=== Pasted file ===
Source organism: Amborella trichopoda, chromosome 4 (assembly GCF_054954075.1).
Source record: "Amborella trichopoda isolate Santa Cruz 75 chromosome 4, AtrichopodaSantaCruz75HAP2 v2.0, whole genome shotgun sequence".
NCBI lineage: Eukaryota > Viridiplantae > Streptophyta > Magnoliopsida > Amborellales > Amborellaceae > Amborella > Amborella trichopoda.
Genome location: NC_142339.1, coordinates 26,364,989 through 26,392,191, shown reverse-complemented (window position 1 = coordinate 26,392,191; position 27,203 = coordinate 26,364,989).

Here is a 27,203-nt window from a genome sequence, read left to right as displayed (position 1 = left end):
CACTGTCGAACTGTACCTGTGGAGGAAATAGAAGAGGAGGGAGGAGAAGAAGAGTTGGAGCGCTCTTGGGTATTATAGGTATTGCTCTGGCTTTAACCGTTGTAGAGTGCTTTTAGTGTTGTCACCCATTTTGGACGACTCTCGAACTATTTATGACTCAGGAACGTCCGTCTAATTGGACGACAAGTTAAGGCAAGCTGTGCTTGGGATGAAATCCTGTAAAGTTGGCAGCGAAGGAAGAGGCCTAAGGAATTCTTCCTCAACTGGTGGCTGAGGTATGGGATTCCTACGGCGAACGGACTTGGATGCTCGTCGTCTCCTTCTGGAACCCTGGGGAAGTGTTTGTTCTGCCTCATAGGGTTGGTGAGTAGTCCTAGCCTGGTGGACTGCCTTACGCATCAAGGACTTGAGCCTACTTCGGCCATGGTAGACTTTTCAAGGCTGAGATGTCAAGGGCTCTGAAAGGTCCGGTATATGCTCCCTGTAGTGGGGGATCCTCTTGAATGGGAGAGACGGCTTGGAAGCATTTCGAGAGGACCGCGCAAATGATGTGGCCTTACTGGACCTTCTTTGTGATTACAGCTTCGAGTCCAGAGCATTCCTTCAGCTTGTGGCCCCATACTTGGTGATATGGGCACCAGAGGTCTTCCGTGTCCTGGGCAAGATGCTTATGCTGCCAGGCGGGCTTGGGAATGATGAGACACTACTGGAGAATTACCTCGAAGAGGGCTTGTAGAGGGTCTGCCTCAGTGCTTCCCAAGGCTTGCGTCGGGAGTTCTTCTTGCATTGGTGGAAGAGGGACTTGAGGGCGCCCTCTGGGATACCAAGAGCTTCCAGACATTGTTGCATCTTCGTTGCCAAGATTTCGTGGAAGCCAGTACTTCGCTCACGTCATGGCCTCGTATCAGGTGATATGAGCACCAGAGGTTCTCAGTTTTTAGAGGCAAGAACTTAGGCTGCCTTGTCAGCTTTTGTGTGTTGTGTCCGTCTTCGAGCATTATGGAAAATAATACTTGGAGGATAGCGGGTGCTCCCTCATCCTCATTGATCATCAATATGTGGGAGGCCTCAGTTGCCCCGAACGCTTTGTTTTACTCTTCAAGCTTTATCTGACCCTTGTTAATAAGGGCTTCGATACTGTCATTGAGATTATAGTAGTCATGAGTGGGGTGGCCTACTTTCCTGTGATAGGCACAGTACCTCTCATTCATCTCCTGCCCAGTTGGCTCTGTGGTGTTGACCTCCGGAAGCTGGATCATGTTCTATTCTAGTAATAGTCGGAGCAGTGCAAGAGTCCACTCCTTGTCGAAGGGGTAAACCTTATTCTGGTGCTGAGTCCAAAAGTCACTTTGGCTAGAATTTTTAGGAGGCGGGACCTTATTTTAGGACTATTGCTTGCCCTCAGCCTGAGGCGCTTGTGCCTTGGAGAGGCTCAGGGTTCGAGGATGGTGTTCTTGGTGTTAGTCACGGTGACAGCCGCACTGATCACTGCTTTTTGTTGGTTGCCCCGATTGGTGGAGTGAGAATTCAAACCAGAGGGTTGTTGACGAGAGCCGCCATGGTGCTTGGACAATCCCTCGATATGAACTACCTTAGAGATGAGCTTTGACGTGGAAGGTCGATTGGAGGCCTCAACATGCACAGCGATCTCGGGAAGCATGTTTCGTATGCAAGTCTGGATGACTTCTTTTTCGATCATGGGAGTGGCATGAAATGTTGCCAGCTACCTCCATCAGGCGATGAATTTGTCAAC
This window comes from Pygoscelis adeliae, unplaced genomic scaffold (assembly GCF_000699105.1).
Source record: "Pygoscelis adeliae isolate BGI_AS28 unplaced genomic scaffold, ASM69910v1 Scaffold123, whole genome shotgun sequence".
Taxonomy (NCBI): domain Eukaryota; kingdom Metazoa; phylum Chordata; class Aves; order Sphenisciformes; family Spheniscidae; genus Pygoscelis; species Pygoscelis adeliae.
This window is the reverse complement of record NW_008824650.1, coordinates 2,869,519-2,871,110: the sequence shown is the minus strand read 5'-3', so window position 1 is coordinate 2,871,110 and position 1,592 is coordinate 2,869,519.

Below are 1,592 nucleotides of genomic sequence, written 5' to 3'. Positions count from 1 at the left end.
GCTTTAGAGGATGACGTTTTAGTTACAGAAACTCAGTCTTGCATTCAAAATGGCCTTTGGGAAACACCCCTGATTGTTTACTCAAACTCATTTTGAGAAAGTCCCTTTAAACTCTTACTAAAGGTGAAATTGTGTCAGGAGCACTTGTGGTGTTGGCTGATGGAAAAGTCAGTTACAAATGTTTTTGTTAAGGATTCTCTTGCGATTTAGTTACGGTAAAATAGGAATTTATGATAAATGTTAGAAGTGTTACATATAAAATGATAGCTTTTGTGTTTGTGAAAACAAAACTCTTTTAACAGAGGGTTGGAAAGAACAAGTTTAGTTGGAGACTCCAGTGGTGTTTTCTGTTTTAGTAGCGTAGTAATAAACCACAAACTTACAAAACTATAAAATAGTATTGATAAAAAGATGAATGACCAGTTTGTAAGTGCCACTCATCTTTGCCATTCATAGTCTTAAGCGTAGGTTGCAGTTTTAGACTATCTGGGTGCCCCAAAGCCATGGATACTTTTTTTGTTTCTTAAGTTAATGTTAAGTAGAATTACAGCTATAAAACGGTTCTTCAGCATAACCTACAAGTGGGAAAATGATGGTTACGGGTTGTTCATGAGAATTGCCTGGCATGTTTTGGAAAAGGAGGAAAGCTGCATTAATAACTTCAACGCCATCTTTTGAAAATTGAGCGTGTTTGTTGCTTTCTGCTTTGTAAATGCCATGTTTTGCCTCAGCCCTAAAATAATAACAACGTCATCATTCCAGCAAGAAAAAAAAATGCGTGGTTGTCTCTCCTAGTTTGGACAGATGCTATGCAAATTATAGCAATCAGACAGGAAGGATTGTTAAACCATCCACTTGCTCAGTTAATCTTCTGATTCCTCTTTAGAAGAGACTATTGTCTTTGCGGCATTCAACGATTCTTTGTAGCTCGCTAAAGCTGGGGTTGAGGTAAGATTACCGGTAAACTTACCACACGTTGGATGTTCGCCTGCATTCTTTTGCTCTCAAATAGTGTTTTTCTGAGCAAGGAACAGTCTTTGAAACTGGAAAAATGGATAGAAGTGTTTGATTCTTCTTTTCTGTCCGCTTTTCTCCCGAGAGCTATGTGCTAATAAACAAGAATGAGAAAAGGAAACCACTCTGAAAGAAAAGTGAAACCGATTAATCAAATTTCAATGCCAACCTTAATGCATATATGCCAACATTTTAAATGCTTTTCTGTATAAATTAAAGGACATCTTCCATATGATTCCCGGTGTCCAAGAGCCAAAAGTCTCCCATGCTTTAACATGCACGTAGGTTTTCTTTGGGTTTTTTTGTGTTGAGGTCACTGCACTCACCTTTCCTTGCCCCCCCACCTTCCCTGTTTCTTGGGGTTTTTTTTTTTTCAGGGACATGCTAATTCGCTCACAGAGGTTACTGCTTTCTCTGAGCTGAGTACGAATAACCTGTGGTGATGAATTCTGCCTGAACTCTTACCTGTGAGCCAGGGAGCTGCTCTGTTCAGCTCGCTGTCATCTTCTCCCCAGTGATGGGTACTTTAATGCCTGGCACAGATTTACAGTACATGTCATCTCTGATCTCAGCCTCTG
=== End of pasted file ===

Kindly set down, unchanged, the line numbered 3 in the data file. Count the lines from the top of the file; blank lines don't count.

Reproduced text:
NCBI lineage: Eukaryota > Viridiplantae > Streptophyta > Magnoliopsida > Amborellales > Amborellaceae > Amborella > Amborella trichopoda.